seamus2While serving as a trial judge, Bro. McCaffery distinguished himself again with his innovation of the Nuisance Night Court and the creation of the National Football League's first and only Court, conducted during each Philadelphia Eagles football home games. His progressive style won him national recognition, appearing on ESPN, Dateline, Inside Edition, MSNBC, Good Morning America and on every major radio talk show and newspaper across the country. A major Philadelphia newspaper labeled him "Philadelphia's Quality of Life Judge." His hard work, innovative programs, and outstanding ability to exercise the law didn't go unnoticed by the Pennsylvania Supreme Court, when they appointed him in October 2001 as Administrative Judge of the 4th largest court in America, the Philadelphia Municipal Court.

Bro. McCaffery is happily married to Lise Rapaport, Esquire, and has three sons, Sean, Jim and Brian.

What made you first take interest in Freemasonry?
"As a student of both American History and Philadelphia History, I would visit the cemeteries of some of America's greatest leaders and while visiting some of the monuments, I noticed that there was a significant connection between these great Americans and Freemasonry."

How did you come to join Freemasonry?
"After learning that the square and compasses was a symbol of Freemasonry, I saw two fellow Homicide detectives I was working with on the Philadelphia Police Department wearing the square and compasses on their lapels so I asked how I could become a part of it." He was entered into Freemasonry on Apr. 18, 1985 in Gothic Lodge No. 519. He is currently a member of Richard Vaux-Ivanhoe No. 384, Philadelphia ­ a member of the Valley of Philadelphia, AASR, and was coroneted a 33° Mason in 2000 at the Supreme Council Meeting in Pittsburgh.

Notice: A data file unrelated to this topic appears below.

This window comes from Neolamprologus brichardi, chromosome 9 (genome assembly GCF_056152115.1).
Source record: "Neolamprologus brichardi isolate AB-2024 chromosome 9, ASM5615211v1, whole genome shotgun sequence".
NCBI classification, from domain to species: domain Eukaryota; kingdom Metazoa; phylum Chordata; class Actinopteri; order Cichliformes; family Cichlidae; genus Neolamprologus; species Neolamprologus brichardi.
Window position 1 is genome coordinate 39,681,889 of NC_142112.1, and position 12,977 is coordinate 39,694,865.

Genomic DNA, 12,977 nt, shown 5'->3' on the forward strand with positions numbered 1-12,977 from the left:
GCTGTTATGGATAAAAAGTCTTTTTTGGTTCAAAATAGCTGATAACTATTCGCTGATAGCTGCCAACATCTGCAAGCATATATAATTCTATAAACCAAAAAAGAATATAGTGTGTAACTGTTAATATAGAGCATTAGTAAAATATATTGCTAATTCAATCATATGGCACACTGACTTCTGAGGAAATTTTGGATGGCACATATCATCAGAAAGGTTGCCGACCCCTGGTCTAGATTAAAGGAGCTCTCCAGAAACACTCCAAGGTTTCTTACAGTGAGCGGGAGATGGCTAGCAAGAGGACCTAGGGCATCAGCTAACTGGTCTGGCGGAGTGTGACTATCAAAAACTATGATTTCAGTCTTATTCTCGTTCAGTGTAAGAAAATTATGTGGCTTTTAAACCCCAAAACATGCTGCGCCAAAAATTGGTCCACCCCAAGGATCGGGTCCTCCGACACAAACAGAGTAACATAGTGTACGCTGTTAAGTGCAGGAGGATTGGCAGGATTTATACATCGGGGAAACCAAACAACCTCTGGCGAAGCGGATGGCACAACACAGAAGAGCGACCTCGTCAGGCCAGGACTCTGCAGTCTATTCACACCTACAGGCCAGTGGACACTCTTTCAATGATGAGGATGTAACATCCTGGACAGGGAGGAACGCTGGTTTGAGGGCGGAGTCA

What do you enjoy most about Freemasonry?
"You can be a bricklayer, a carpenter, a bus driver, a medical doctor, or you can be a political leader, a great military leader, or you can be a Superior Court Judge, but at the end of the day everyone is a brother within the lodge."

Where do you see the future of Pennsylvania Freemasonry?
"I have much respect for the current leadership in the Grand Lodge and its future leaders, for their desire to bring in more youthful members that will bring more energy into the lodges and for their efforts in making lodges more attractive for these new men. Men join Freemasonry to give, not to take. Like President John Kennedy's saying: 'Ask not what your country can do for you; ask what you can do for your country.' The same should apply to Freemasonry."

Why should a man join Freemasonry?
"One day we are all going to die and when we are lying on our death bed, what do you want to be known as? What do you want to leave? What's that legacy we have out there? To me a lot of that has to do with what good we [Freemasons] have given back to our community, to our state, to our country. That's why I'm a Mason."